You could end up voting for someone even worse… and what if they win? In my riding, a longtime Pequiste stronghold, the only party running even close to the PQ in the polls is Quebec Solidaire. Now, I know a lot of people like QS, but they pretty much stand for everything I disagree with the most — anti-democracy, hard-line socialism, nationalism, anti-Israel, pro-anarchy, you name it. A “strategic” vote for the QS might make logical sense in terms of preventing a PQ majority, but I’d never do it. After all, they could lose, and then I’ll have voted for a party I don’t believe in and actually hate intently for nothing. Or, worse yet, they could win… and then I’ll have helped elect a local MP from a party that I pretty much loathe with every fibre of my being. Not to mention, the QS holding the balance of power would very likely help, not stymie, the PQ’s drive towards sovereignty. Nope, better to be one of a few people voting Liberal in a riding where they have no hope. At least I’ll be able to look myself in the mirror the next morning.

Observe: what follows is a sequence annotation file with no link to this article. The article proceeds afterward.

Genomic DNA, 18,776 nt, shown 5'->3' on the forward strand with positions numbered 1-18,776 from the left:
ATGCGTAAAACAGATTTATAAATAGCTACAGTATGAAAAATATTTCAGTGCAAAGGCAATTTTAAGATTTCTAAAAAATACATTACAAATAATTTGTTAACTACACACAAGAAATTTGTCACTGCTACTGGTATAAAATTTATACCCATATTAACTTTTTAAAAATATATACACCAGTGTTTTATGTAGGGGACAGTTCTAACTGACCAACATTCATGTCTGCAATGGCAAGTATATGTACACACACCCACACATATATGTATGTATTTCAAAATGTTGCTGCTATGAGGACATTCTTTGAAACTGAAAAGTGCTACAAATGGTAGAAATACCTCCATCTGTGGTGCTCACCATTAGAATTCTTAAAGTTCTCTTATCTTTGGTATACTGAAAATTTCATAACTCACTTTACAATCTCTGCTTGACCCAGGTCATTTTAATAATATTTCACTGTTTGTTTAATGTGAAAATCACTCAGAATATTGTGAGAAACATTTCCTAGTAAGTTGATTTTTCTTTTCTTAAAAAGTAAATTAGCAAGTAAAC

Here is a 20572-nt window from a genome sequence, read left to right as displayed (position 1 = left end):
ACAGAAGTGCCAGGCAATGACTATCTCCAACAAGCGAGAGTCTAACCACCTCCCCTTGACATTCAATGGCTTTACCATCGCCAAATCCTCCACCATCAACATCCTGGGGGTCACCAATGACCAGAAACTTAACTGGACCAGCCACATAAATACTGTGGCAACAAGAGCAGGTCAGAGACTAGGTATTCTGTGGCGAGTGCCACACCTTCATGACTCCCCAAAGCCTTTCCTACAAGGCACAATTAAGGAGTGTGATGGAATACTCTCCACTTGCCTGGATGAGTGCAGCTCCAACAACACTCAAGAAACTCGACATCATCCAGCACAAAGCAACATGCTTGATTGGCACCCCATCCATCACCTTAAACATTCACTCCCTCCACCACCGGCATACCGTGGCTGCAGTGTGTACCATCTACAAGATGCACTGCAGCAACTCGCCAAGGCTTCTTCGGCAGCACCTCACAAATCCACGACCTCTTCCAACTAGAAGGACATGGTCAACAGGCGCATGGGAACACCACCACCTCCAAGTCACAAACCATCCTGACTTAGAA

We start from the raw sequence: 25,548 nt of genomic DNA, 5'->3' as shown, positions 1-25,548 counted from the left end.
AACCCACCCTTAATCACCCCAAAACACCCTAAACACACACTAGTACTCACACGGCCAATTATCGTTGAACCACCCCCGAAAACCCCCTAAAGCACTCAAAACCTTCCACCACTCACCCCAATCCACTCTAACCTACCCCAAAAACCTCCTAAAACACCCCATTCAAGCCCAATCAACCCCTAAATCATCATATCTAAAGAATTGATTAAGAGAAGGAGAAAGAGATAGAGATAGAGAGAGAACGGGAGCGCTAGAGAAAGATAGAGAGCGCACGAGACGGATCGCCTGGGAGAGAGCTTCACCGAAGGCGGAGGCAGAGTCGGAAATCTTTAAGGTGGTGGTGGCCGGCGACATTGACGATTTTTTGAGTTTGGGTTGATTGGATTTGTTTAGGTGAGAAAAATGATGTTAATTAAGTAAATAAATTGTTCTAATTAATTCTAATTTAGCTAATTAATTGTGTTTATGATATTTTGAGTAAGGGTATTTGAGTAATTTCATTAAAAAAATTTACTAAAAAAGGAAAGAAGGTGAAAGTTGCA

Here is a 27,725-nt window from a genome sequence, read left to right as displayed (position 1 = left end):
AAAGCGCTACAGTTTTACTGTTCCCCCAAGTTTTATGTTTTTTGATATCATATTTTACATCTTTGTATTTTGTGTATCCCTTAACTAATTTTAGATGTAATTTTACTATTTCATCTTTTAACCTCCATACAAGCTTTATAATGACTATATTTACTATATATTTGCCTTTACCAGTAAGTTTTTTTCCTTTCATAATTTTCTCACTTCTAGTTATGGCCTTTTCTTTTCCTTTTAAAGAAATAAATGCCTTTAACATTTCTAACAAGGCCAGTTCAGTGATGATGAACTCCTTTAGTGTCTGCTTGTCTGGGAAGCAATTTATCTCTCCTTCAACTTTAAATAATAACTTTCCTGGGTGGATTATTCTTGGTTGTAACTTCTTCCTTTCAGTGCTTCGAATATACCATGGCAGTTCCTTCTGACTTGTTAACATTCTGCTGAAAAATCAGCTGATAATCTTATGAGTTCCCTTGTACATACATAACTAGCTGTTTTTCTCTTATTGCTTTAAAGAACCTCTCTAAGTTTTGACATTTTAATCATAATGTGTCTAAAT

It hurts democracy by providing all the wrong incentives to politicians. Jean Charest lost a lot of respect at the outset of the campaign when, right out of the gate, he warned anglophones and federalists not to vote for the CAQ or anyone else because it would play right into the PQ’s hands. Now, I’m a Liberal supporter, but I wasn’t the only one who was pissed. Meanwhile, Marois has been using similar tactics, warning hard-core separatists not to vote for Quebec Solidaire or Option Nationale lest they cost her a majority. The fact is, people don’t like to be told to vote “against” something; they’d sooner vote “for” something. And in an election where most people are holding their noses and voting for the least-worst option anyway, outright calls for strategic voting merely encourage this type of behaviour among politicians. If we ourselves admit to voting tactically instead of for what we believe in, how can we then turn around and accuse the politicians of failing to give us something to believe in? It’s up to us to demand it from our representatives.